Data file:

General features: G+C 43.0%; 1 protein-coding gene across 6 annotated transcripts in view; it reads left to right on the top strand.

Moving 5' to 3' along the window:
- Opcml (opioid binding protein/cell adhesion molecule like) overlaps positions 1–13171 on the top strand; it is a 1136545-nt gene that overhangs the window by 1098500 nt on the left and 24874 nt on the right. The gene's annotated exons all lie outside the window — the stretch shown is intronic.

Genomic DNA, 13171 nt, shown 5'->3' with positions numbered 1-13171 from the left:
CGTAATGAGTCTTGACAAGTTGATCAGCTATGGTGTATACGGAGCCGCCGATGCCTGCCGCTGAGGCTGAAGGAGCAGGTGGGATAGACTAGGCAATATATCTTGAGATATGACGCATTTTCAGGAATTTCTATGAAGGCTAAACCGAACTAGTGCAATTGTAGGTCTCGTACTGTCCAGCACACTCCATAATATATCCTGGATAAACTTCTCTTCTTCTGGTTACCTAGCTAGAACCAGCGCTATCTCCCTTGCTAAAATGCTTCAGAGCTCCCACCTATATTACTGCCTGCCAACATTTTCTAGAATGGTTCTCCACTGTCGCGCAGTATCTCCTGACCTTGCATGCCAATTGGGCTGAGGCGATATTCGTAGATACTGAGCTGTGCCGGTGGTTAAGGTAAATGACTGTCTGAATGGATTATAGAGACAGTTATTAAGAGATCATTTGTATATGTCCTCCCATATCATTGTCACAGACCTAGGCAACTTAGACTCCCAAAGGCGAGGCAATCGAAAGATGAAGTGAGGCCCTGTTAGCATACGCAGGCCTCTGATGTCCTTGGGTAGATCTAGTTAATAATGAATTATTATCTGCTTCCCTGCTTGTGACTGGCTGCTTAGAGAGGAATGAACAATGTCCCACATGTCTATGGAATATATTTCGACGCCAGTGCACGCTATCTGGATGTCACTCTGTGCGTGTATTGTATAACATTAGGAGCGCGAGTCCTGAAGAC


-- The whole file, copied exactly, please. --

General features: G+C 43.0%; 1 protein-coding gene across 6 annotated transcripts in view; it reads left to right on the top strand.

Moving 5' to 3' along the window:
- Opcml (opioid binding protein/cell adhesion molecule like) overlaps positions 1–13171 on the top strand; it is a 1136545-nt gene that overhangs the window by 1098500 nt on the left and 24874 nt on the right. The gene's annotated exons all lie outside the window — the stretch shown is intronic.

Genomic DNA, 13171 nt, shown 5'->3' with positions numbered 1-13171 from the left:
CGTAATGAGTCTTGACAAGTTGATCAGCTATGGTGTATACGGAGCCGCCGATGCCTGCCGCTGAGGCTGAAGGAGCAGGTGGGATAGACTAGGCAATATATCTTGAGATATGACGCATTTTCAGGAATTTCTATGAAGGCTAAACCGAACTAGTGCAATTGTAGGTCTCGTACTGTCCAGCACACTCCATAATATATCCTGGATAAACTTCTCTTCTTCTGGTTACCTAGCTAGAACCAGCGCTATCTCCCTTGCTAAAATGCTTCAGAGCTCCCACCTATATTACTGCCTGCCAACATTTTCTAGAATGGTTCTCCACTGTCGCGCAGTATCTCCTGACCTTGCATGCCAATTGGGCTGAGGCGATATTCGTAGATACTGAGCTGTGCCGGTGGTTAAGGTAAATGACTGTCTGAATGGATTATAGAGACAGTTATTAAGAGATCATTTGTATATGTCCTCCCATATCATTGTCACAGACCTAGGCAACTTAGACTCCCAAAGGCGAGGCAATCGAAAGATGAAGTGAGGCCCTGTTAGCATACGCAGGCCTCTGATGTCCTTGGGTAGATCTAGTTAATAATGAATTATTATCTGCTTCCCTGCTTGTGACTGGCTGCTTAGAGAGGAATGAACAATGTCCCACATGTCTATGGAATATATTTCGACGCCAGTGCACGCTATCTGGATGTCACTCTGTGCGTGTATTGTATAACATTAGGAGCGCGAGTCCTGAAGAC